How do you recover your joy after such an encounter? Hopefully you have a close group of Christian friends and writers that offer constructive spiritual guidance on your writing. When you have the support of Christian friends, it’s easier to laugh off the judgmental types. Our God is a big God. Most genres and styles have their time and place. Just as God has created a wide variety of talents and abilities in the body of Christ, there’s room for a wide variety of books and writing styles to reach a wide variety of readers.
Many of these people types listed above are well meaning people trying to understand why you spend hours in front of your computer writing about dragons and laser guns. Honestly, if I didn’t have the writing bug and I wasn’t such a nerd, I’d probably ask all the same questions.
Finding our joy in writing comes with the understanding of where we find our peace, motivation, and purpose. It’s asking the hard questions of why do we write? Who are we writing for? What expectations do we have for our writing?
When you realize that your desire to write is a God given desire that should be pursued with gusto regardless of the results, it’s a freeing experience. And knowing that your particular style of writing, while frivolous to some and a financially questionable pursuit to others, is valued by God, just as you are valued by God. He created each of us with unique talents and abilities to bless others and communicate His truth.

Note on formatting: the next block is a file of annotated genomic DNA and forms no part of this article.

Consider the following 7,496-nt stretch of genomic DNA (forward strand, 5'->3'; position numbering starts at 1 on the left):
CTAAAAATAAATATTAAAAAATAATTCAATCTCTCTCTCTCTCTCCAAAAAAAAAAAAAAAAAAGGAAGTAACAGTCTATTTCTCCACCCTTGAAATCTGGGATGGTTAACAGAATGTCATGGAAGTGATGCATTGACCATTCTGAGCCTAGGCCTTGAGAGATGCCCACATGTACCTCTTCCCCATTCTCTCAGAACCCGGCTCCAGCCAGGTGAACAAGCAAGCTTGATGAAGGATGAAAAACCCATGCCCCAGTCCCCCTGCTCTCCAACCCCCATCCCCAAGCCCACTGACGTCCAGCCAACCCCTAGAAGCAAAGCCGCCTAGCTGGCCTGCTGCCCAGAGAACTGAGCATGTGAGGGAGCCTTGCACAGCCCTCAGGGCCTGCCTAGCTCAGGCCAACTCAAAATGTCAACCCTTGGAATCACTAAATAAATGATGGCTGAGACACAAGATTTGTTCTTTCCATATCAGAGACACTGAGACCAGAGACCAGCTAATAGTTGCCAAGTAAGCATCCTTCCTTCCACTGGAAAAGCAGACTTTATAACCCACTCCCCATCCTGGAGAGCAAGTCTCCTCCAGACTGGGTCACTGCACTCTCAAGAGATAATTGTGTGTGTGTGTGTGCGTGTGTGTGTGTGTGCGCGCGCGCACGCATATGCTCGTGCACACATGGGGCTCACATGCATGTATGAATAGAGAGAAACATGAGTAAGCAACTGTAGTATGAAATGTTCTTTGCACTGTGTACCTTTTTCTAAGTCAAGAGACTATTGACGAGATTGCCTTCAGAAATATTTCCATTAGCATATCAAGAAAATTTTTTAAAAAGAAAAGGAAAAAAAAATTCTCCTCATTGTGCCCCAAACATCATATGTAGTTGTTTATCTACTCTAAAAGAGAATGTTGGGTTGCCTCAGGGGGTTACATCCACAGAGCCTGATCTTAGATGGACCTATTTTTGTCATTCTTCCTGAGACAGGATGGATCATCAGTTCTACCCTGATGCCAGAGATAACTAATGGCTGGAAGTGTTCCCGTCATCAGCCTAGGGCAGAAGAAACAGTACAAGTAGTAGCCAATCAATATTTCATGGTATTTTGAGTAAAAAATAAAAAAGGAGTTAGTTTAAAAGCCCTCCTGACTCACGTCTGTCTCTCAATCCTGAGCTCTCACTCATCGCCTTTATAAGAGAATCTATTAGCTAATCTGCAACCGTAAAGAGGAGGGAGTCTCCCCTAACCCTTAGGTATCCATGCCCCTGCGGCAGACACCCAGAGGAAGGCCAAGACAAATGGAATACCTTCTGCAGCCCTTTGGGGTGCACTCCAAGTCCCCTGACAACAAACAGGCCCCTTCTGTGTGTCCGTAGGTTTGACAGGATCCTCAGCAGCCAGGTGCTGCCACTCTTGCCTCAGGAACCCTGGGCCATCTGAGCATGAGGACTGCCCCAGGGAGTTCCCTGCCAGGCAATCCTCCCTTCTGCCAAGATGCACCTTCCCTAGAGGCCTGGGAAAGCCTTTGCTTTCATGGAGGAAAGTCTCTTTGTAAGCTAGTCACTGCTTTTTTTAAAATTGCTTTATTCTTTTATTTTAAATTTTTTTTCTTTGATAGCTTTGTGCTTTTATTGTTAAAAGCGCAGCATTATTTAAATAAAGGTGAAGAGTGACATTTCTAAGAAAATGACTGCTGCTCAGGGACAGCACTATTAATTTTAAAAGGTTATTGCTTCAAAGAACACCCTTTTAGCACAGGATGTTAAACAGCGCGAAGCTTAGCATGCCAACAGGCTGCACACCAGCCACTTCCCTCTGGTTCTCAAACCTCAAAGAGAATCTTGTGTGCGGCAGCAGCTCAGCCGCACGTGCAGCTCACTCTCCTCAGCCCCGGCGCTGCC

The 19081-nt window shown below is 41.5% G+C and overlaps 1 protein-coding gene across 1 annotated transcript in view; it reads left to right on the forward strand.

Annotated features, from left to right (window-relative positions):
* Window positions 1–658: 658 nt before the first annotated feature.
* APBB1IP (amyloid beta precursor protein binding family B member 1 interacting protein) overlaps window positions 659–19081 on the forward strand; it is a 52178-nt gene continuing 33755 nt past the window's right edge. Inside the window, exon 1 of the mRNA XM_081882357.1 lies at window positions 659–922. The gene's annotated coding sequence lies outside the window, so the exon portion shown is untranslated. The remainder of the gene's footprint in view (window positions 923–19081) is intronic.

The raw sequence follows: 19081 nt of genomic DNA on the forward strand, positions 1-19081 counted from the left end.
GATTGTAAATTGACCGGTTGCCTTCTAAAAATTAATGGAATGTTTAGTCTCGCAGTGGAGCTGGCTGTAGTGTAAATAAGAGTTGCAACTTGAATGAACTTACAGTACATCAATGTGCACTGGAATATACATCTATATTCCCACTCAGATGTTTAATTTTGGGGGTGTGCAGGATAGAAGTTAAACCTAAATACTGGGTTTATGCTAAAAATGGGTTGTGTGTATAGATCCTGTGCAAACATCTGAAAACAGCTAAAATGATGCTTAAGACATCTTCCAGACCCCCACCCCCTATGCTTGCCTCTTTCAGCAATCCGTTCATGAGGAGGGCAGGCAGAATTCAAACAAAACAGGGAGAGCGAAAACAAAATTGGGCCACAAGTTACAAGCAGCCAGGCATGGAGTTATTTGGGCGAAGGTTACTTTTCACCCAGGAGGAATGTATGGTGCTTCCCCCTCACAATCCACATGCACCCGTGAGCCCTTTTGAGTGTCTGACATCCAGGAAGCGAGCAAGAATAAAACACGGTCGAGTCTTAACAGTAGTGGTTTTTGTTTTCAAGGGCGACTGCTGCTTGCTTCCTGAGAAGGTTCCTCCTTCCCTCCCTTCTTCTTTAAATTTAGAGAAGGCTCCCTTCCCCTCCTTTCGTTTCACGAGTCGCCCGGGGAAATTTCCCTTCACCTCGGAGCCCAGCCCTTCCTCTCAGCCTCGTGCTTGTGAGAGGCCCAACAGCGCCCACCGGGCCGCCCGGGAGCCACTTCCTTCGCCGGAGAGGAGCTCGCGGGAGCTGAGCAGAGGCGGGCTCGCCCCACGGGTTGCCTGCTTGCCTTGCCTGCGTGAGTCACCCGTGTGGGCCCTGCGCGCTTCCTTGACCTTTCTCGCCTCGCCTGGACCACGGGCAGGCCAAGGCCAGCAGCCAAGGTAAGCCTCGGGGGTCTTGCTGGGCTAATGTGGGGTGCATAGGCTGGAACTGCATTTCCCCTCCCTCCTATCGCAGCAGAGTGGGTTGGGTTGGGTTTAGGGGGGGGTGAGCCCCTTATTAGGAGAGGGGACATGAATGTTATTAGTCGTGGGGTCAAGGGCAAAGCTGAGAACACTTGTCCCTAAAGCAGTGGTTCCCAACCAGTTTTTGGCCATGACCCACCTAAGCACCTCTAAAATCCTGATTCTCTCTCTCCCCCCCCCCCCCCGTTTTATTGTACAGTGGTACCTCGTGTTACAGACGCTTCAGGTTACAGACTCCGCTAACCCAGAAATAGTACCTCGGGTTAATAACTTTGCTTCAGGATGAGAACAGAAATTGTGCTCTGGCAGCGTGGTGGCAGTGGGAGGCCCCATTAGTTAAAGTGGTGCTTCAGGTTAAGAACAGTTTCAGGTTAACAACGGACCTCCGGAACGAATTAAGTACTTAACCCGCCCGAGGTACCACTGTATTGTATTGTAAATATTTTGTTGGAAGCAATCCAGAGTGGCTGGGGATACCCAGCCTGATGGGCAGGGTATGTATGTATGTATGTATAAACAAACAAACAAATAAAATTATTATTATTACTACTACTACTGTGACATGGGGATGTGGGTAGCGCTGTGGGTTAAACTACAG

If I could sum up my thoughts on this matter, it would be this: No matter what people think or say about your writing, it makes no difference to what God has called you to accomplish in this life. If you have a calling to write from God, as cliché as it might sound, you are writing for an audience of One. Revel in that calling, use it to recapture the joy in your writing, and leave all the rest behind.
Paul Regnier is a speculative fiction author perpetually lost in daydreams of spaceships, magic, and the supernatural. He is the writer of Paranormia, an urban fantasy/supernatural comedy (read an excerpt here), and the Space Drifters series, a sci-fi/space opera comedy (read an excerpt of the first book here).
Paul is a technology junkie, drone pilot, photographer, web designer, drummer, Star Wars nerd, and a wannabe Narnian with a fascination for all things futuristic. Paul lives in Treasure Valley, Idaho, with his wife and two children.
Paranormia is presently available at Amazon in various platforms, including audio book.
Featured Image by Bruce Mars from Pexels